1. After the accident, he was in hospital, in a critical condition.
  2. I’ve been declared completely well by my doctor.
  3. Are you feeling alright? You look a bit unwell.
  4. Has she been ill? She’s so thin!
  5. Having that heart attack was a warning signal – he now takes his health much more seriously.
  6. The news really upset him – he hasn’t fully recovered from the shock vet. 

Exercise 5

Correct the idioms in these sentences.

1          The old folk around here have been fighting like flies recently.

2          He really changed after his wife’s death. He’s a shade of his former self.

3          I’ll have to take the day off work – I’m a bit worse for health today.

4          Apparently she was really ill – at death’s knock, in fact – but she’s fine now.

5          You’ll be pleased to know that all the new-born puppies are alive and living!

6          Two people were killed in the accident, and one is still fighting for his health.

Exercise 6

Arrange the idioms in pairs to complete the table.

 
a shadow of your former self | alive and kicking | under the weather | skin and bone/s | be fighting for your life | end it all | the worse for wear | a clean bill of heath | at death’s door | kick the bucket
 
being well 1 ___________________________________

2  ___________________________________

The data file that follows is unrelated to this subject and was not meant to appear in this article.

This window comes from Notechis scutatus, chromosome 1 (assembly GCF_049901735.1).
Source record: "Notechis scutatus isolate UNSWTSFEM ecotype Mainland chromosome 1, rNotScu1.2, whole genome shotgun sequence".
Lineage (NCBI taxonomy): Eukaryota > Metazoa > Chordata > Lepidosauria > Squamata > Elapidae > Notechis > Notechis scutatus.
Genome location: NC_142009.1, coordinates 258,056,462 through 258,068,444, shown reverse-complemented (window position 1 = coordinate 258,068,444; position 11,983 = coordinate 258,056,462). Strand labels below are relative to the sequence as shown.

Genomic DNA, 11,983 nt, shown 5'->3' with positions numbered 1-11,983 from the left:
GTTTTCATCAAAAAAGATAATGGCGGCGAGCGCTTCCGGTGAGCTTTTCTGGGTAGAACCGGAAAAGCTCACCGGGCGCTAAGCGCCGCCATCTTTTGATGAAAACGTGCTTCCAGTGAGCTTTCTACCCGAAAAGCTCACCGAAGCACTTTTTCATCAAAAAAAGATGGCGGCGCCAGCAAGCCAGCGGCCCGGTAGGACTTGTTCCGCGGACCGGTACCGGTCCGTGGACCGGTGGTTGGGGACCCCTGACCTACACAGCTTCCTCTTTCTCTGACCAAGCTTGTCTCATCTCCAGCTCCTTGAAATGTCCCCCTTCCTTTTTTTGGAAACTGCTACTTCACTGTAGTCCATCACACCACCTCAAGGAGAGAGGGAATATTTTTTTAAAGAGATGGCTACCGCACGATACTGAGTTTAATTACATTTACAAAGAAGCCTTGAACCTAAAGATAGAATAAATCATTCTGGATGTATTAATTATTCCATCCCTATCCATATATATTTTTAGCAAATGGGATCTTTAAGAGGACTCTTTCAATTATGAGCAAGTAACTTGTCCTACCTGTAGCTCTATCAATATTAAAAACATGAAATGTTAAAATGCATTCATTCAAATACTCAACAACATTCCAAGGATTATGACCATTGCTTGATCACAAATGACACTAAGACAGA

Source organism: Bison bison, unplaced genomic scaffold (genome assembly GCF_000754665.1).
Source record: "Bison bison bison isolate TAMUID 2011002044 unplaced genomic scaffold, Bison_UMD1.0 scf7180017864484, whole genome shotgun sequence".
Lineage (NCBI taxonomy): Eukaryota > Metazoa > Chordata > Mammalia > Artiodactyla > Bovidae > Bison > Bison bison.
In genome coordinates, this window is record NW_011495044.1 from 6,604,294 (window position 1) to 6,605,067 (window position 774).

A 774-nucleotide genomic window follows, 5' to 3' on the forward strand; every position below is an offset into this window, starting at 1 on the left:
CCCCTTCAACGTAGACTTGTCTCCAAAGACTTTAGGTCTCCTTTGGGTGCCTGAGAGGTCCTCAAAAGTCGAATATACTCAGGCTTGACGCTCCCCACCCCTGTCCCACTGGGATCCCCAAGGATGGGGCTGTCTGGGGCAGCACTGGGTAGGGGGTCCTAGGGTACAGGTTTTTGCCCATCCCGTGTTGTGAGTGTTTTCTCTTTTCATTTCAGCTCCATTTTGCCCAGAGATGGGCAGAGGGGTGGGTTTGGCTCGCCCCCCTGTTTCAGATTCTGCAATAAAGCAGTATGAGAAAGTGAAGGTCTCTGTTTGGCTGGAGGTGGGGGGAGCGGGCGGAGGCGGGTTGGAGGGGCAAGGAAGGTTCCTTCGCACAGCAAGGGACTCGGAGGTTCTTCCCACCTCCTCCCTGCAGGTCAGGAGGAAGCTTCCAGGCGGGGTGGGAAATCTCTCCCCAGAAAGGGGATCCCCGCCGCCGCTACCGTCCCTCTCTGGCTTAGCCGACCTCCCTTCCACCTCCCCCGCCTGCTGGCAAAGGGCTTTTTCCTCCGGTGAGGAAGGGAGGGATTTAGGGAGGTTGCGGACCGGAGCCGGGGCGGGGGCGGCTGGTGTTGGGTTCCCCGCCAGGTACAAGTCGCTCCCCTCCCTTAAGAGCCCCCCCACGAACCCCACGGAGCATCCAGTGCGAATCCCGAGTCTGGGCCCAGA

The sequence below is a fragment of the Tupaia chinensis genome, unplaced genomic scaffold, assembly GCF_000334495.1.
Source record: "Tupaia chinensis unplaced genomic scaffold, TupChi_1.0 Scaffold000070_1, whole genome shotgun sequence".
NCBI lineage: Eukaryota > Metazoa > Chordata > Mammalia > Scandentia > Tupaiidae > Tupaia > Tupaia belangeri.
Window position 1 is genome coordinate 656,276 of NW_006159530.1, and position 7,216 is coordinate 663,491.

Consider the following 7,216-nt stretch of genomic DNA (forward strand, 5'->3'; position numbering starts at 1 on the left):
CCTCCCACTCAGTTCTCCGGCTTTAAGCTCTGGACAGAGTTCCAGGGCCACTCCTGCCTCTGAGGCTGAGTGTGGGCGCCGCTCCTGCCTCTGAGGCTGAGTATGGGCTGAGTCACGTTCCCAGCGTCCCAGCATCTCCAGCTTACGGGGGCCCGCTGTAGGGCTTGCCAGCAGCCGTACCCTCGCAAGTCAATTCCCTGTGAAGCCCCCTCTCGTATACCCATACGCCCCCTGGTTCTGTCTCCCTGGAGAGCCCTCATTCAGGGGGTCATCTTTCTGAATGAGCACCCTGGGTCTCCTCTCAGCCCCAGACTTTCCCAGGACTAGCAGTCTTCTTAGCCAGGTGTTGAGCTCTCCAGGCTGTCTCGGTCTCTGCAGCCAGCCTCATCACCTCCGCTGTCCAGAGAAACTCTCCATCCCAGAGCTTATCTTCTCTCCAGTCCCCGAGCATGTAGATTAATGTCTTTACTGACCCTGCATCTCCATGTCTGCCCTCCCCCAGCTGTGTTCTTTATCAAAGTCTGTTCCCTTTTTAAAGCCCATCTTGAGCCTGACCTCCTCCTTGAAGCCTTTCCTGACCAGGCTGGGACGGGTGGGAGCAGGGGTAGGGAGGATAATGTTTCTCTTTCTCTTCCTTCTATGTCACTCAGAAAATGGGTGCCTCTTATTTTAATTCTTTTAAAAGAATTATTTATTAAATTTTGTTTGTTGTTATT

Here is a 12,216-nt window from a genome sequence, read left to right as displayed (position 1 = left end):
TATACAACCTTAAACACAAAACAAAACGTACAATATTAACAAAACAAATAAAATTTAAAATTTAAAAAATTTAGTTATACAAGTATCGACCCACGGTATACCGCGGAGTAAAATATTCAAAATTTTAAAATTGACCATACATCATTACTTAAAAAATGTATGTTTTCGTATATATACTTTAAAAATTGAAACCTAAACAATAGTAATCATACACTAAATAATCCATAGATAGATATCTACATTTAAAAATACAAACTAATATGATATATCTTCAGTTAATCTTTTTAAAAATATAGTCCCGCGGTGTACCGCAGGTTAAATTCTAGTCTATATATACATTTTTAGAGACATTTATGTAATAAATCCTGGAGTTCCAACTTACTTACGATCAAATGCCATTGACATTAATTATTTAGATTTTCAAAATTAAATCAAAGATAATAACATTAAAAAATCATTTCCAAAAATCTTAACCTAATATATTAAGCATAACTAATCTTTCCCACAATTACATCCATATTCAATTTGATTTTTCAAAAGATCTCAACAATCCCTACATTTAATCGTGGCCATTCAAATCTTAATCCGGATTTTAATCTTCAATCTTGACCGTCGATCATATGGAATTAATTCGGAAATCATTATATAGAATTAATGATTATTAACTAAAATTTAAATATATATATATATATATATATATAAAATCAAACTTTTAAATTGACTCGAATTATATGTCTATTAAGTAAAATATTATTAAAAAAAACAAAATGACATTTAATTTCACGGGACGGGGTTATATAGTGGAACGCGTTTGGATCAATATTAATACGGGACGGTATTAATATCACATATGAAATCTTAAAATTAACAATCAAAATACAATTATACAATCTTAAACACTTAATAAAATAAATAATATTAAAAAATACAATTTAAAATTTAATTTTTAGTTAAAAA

being unwell 1 ___________________________________

2  ___________________________________

being thin 1 ___________________________________

2  ___________________________________

almost dying 1 ___________________________________

2  ___________________________________

dying 1 ___________________________________

2  ___________________________________

 

Your turn!

Have health issues affected you recently? Use the idioms in this unit to describe any of your experiences. For example:

I felt like I was at death’s door when I had the flu last month.

I often feel the worse for wear in the morning if I don’t go to bed early enough.

ANSWER KEY

Exercise 1

1 death             5 life

2 health           6 knock

3 alive              7 wear

4 kick              8 end

Exercise 2

1          The members of the golf club were dropping like flies with food poisoning.

2          The manager was delighted to receive a clean bill of health for his team.

3          In spite of her problems, her music career is alive and kicking.

4          The heart attack was a wake-up call that scared him terribly.

5          She was suffering from stress and was generally under the weather.

6          I was shocked to see that Bill had become a shadow of his former self.

Exercise 3

1a        3 a       5 a

2 b       4 c       6 b

Exercise 4

1          fighting for his life

2          given a clean bill of health

3          under the weather

4          skin and bone

5          wake-up call

6          it knocked him for a six

Exercise 5

1          dropping like flies

2          shadow of his former self

3          worse for wear

4          at death’s door

5          alive and kicking

6          fighting for his life

Exercise 6      

 
being well alive and kicking

a clean bill of health

being unwell under the weather

the worse for wear

being thin a shadow of your former self

skin and bone/s

almost dying be fighting for your life

at death’s door

dying end it all

kick the bucket

 

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Common Idioms to Boost Your IELTS Score – Topic: Health, illness, and death